What is it?
Article 44 of the Directive Principles in the Constitution says the “State shall endeavour to provide for its citizens a uniform civil code (UCC) throughout the territory of India.” The objective of this endeavour should be to address the discrimination against vulnerable groups and harmonise diverse cultural practices. The stand taken by B.R. Ambedkar in the Constituent Assembly debates has survived the years. Dr. Ambedkar had said a UCC is desirable but for the moment should remain voluntary.
How did it come about?
The Law Commission of India notes that the tracts of the Constituent Assembly debates reveal a lack of consensus on what a potential uniform civil code would entail. While many thought the UCC would coexist alongside the personal law systems, others thought that it was to replace the personal law.
There were yet others who believed that the UCC would deny the freedom of religion. It was this uncertainty that led it to be included in the Directive Principles of State Policy rather than the chapter on Fundamental Rights in the Constitution.
Why does it matter?
The codification of personal laws have historically generated protests. The Hindu Code Bill, one of the foremost pieces of social legislation, had triggered enormous opposition.
The debate on the UCC is centred on the argument to replace individual personal customs and practices of marriage, divorce, adoption and successions with a common code. Those in favour of one code argue that it will end discrimination in religions. Detractors contend that it will rob the nation of its religious diversity and violate the fundamental right to practise religion enshrined in Article 25 of the Constitution. In fact, they hold that a state action to introduce the UCC is against the quintessence of democracy. The secular state is, after all, an enabler of rights rather than an inhibitor in sensitive matters of religion and personal laws.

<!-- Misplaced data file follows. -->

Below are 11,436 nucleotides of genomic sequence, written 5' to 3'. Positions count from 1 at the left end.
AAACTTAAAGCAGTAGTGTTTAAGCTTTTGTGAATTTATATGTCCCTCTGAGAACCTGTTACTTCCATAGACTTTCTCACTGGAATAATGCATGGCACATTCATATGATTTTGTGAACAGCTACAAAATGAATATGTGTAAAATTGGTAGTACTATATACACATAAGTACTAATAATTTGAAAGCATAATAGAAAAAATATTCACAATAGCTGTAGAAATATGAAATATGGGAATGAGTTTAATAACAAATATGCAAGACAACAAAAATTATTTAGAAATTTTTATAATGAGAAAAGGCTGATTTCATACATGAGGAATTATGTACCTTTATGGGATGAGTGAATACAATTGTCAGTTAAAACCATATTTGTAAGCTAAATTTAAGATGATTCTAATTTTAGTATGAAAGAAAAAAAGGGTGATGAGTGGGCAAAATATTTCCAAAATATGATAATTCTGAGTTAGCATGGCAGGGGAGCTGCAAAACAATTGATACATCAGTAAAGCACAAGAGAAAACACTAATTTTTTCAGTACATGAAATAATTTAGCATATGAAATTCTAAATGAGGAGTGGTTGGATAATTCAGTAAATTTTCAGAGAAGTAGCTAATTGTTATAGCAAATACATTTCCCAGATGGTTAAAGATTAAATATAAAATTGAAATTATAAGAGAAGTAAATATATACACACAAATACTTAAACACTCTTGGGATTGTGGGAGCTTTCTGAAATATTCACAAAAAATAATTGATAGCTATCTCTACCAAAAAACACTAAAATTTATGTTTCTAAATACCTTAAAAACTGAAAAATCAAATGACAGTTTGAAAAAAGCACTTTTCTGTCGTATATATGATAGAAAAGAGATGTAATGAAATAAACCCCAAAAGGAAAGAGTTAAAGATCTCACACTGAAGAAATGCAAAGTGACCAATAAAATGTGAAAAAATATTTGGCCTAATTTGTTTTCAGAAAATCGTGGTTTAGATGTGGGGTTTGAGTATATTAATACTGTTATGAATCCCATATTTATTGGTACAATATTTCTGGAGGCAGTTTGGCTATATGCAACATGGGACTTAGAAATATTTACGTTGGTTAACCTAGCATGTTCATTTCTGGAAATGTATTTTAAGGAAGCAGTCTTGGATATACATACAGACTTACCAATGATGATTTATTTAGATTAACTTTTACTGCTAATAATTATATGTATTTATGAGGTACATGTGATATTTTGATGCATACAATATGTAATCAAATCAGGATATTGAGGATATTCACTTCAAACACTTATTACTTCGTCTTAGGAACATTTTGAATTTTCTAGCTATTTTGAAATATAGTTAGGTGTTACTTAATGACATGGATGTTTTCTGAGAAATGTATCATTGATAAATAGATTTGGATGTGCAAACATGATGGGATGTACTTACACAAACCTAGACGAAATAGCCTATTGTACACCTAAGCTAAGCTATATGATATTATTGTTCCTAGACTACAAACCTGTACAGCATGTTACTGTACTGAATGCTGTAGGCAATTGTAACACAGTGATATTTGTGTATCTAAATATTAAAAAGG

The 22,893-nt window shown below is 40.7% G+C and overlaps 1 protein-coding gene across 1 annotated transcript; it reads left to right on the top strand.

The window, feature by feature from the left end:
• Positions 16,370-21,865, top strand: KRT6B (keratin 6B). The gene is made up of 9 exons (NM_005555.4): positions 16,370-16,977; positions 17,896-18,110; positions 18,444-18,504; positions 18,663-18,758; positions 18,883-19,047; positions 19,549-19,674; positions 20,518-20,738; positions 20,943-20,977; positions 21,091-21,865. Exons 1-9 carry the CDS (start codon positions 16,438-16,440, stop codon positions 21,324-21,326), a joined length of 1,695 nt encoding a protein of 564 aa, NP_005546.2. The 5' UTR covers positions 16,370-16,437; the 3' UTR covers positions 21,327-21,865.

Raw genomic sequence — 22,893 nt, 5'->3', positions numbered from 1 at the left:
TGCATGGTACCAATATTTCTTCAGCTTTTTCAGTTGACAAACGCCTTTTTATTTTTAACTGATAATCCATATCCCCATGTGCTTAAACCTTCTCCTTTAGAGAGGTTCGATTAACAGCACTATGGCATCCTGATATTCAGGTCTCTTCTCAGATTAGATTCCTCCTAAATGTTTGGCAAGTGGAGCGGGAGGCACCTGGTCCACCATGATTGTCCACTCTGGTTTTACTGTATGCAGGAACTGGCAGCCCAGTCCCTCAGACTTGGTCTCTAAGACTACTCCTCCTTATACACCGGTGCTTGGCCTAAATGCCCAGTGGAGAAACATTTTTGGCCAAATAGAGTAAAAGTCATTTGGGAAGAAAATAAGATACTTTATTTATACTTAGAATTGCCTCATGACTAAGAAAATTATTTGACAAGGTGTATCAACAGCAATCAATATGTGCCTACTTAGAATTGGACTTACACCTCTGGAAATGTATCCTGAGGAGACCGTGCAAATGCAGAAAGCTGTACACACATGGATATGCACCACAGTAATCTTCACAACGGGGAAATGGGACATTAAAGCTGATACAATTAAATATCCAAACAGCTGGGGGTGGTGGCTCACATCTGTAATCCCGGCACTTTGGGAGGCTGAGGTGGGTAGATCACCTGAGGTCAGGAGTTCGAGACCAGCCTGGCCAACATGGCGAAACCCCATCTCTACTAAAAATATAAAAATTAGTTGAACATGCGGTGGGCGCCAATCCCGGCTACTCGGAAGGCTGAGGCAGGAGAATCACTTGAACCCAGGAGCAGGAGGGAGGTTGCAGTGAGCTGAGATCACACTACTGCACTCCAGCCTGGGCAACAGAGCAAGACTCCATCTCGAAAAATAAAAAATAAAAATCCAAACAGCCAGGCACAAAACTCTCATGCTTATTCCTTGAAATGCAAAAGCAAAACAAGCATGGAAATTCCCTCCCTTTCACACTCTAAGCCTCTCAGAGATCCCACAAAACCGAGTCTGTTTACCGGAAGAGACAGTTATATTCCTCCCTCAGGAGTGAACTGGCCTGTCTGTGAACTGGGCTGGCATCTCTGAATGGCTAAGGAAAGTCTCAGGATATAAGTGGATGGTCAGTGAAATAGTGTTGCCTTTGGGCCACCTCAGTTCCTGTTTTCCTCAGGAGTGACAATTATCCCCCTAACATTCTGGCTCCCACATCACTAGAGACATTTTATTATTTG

Legal experts say that the Supreme Court missed an opportunity to decide on the issue in 2017 when it outlawed triple talaq without addressing the core issue: whether personal law practices should prevail over the fundamental rights of life, dignity and non-discrimination. The Constitution Bench’s judgment was the product of an October 2015 decision of a two-judge Bench of the court to take suo motu cognisance of the discriminatory practices against Muslim women. This Bench pointed out that it had been 30 years since the court, in the Shah Bano case, urged the government to frame a common code to “help in the cause of national integration.”
The Constitution Bench’s judgment came about a year after the Law Commission, in a novel move in October 2016, published a “questionnaire” to test the waters on the UCC. It wanted to see whether the nation was ready for it. The questions included “what measures should be taken to sensitise society to a common code or codification of personal law,” and would the UCC ensure “gender equality.”
In the Shah Bano case, the court lamented that Article 44 remained a “dead letter.” Chances are that it may continue to remain so. In its consultation paper last week, the Law Commission chose codification of personal laws over the UCC as a way to end discrimination within religions. Codification of various practices and customs would make them ‘law’ under Article 13 of the Constitution. Any ‘law’ that comes under Article 13 should be consistent with the fundamental rights, the Law Commission has reasoned. This would protect the plurality of religions, too, and may be the way forward for the near future. In fact, the Law Commission has suggested in no uncertain terms that the UCC is “neither necessary nor desirable at this stage in the country.” It said a unified nation does not necessarily need to have “uniformity.”